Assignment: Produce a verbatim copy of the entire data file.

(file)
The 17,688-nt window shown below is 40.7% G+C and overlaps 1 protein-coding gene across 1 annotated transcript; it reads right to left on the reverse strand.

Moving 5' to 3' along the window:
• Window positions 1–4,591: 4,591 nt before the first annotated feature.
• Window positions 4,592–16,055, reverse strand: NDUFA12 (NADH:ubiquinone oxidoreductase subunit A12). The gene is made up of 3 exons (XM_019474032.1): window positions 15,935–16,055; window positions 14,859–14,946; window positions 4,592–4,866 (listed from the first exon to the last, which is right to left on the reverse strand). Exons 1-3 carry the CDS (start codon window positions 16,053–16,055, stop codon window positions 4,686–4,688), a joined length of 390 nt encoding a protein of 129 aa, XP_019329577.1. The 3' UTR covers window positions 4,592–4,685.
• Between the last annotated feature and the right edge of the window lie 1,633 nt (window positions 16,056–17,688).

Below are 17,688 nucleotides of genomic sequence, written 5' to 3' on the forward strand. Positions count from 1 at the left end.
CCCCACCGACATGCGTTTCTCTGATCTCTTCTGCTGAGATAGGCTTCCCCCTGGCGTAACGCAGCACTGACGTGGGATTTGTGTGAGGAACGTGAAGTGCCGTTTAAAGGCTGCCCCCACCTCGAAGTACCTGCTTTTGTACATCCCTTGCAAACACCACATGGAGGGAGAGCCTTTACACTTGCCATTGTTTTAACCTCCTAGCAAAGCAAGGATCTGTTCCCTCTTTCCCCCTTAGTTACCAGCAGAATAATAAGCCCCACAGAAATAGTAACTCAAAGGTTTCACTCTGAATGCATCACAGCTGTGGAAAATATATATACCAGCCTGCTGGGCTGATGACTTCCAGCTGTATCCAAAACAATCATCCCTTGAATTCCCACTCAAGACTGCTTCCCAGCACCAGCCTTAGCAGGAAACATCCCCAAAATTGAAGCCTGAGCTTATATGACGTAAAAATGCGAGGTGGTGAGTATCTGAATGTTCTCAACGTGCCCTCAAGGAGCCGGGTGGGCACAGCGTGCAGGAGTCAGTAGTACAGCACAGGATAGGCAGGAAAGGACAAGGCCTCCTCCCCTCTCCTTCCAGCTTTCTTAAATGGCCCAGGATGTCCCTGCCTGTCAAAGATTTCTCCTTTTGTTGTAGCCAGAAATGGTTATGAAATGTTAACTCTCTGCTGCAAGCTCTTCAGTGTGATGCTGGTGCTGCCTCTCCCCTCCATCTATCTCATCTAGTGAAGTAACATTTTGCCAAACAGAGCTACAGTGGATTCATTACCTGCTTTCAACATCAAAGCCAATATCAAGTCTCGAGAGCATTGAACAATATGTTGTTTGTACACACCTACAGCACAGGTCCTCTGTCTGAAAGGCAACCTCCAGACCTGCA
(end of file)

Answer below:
The 17,688-nt window shown below is 40.7% G+C and overlaps 1 protein-coding gene across 1 annotated transcript; it reads right to left on the reverse strand.

Moving 5' to 3' along the window:
• Window positions 1–4,591: 4,591 nt before the first annotated feature.
• Window positions 4,592–16,055, reverse strand: NDUFA12 (NADH:ubiquinone oxidoreductase subunit A12). The gene is made up of 3 exons (XM_019474032.1): window positions 15,935–16,055; window positions 14,859–14,946; window positions 4,592–4,866 (listed from the first exon to the last, which is right to left on the reverse strand). Exons 1-3 carry the CDS (start codon window positions 16,053–16,055, stop codon window positions 4,686–4,688), a joined length of 390 nt encoding a protein of 129 aa, XP_019329577.1. The 3' UTR covers window positions 4,592–4,685.
• Between the last annotated feature and the right edge of the window lie 1,633 nt (window positions 16,056–17,688).

Below are 17,688 nucleotides of genomic sequence, written 5' to 3' on the forward strand. Positions count from 1 at the left end.
CCCCACCGACATGCGTTTCTCTGATCTCTTCTGCTGAGATAGGCTTCCCCCTGGCGTAACGCAGCACTGACGTGGGATTTGTGTGAGGAACGTGAAGTGCCGTTTAAAGGCTGCCCCCACCTCGAAGTACCTGCTTTTGTACATCCCTTGCAAACACCACATGGAGGGAGAGCCTTTACACTTGCCATTGTTTTAACCTCCTAGCAAAGCAAGGATCTGTTCCCTCTTTCCCCCTTAGTTACCAGCAGAATAATAAGCCCCACAGAAATAGTAACTCAAAGGTTTCACTCTGAATGCATCACAGCTGTGGAAAATATATATACCAGCCTGCTGGGCTGATGACTTCCAGCTGTATCCAAAACAATCATCCCTTGAATTCCCACTCAAGACTGCTTCCCAGCACCAGCCTTAGCAGGAAACATCCCCAAAATTGAAGCCTGAGCTTATATGACGTAAAAATGCGAGGTGGTGAGTATCTGAATGTTCTCAACGTGCCCTCAAGGAGCCGGGTGGGCACAGCGTGCAGGAGTCAGTAGTACAGCACAGGATAGGCAGGAAAGGACAAGGCCTCCTCCCCTCTCCTTCCAGCTTTCTTAAATGGCCCAGGATGTCCCTGCCTGTCAAAGATTTCTCCTTTTGTTGTAGCCAGAAATGGTTATGAAATGTTAACTCTCTGCTGCAAGCTCTTCAGTGTGATGCTGGTGCTGCCTCTCCCCTCCATCTATCTCATCTAGTGAAGTAACATTTTGCCAAACAGAGCTACAGTGGATTCATTACCTGCTTTCAACATCAAAGCCAATATCAAGTCTCGAGAGCATTGAACAATATGTTGTTTGTACACACCTACAGCACAGGTCCTCTGTCTGAAAGGCAACCTCCAGACCTGCA